The case for commuter belt property

The case for commuter belt property

As transport links improve and London expands, the commuter belt zone changes: its boundaries are fluid. With these changes, come great investment potential.

Two strong forces act upon the housing market in central London. The first is the fact that London cannot house its growing population. London needs 64,000 new homes a year according to Savills, but the GLA reports just 27,800 were built in 2015. Meanwhile, new house-building has stayed at around 25,000 a year for over 30 years, as documented in the Mayor of London’s 2014 Housing Strategy.

The second force is that of international investment. London is a financial capital of the world; its laws are globally trusted, and it’s internationally viewed as a safe haven for money. The result has been a large amount of foreign investment into property in recent years, meaning that Londoners compete not just with each other, but with the world. According to a Knight Frank study in 2013, 49 per cent of all prime central London buyers were non-British citizens, while 28 per cent did not even live in the UK: their purchases were for occasional use or investment. Prices in prime London were pushed beyond the reach of all but the extremely wealthy.

These two factors are pushing an increasing number of people out of the capital, either because they simply cannot afford it, or because they’re looking for more space and greater value for money. This value migration pushes up capital and rental values in these areas, and offers attractive opportunities to investors. Savills identify three ‘major wealth corridors’ that many commuters have tended to move out across:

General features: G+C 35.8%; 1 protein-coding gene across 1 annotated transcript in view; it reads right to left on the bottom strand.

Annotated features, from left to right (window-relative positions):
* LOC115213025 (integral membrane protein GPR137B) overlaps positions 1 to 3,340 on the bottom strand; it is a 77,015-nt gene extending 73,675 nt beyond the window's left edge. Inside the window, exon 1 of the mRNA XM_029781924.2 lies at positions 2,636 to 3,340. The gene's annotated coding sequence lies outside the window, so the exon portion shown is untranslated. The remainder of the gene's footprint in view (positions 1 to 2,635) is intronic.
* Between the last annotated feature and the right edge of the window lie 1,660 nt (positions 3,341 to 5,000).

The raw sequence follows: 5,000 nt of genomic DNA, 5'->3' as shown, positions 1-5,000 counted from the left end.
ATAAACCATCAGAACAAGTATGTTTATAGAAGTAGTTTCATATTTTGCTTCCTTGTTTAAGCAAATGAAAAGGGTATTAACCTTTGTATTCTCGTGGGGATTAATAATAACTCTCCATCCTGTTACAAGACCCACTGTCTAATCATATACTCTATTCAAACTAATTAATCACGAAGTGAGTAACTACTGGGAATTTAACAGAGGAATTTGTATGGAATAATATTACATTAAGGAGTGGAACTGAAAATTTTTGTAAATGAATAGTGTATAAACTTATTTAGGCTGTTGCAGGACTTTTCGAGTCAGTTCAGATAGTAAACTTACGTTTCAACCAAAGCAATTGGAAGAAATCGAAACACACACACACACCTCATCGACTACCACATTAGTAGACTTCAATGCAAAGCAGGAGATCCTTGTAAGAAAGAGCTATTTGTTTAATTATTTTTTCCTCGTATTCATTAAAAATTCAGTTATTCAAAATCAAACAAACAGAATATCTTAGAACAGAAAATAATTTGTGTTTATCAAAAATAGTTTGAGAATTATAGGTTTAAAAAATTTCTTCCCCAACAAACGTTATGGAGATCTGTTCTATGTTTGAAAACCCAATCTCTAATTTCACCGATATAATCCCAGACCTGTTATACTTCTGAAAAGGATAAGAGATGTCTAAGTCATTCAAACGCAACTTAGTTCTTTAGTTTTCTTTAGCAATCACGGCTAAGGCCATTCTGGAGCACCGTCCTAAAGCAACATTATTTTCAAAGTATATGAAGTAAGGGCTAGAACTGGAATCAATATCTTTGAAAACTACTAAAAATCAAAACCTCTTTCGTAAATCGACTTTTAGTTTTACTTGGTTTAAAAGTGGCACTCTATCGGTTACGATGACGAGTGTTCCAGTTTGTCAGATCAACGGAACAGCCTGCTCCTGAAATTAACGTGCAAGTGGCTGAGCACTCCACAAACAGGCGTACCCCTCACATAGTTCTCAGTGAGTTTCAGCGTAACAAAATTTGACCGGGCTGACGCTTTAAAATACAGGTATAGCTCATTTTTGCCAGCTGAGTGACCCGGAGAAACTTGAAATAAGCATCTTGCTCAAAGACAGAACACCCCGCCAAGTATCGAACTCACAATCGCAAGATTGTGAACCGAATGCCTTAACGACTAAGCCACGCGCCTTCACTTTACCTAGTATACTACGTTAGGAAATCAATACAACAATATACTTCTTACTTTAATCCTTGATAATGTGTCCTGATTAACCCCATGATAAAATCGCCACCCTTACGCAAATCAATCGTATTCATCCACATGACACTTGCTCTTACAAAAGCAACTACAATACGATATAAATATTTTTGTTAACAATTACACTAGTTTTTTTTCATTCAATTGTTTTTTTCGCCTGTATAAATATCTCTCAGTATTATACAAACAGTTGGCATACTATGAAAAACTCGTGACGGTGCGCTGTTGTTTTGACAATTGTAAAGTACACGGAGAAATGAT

• South-West following the Thames into Surrey and Berkshire
  • North via Hampstead into Hertfordshire
  • South-East from Dulwich into Kent

The number of commuters buying in these areas is growing. 26% of sales in the ‘major wealth corridors’ were to commuters in 2014, up from 21% the previous year. Strong growth prospects have followed this increase in sales. Savills predict the ‘Suburban’, ‘Inner Commute’, and ‘Outer Commute’ areas of London to have the highest growth of anywhere in the UK, during the five years from 2016 – 2020. They forecast 24.5%, 24.0%, and 23.4% growth for these areas respectively.

Transport infrastructural investments are also having an impact. Commuter belt areas are becoming more attractive thanks to the prospect of shortened journey times, better rolling stock and smarter stations. Aside from Crossrail (another of our property themes), projects such as HS2, the Bakerloo line extension, Crossrail 2, the Overground extension, the modernisation of Thameslink, and the new bridge at Thamesmead will all have a significant impact on relative areas. Savills has found that increasing density around the major transport corridors will prove vital in helping address the housing crisis in London.

Our property team carefully select institutional-grade properties in commuter belt areas, and make them available to you for investment. Take a look at the commuter belt properties currently available on our marketplace now: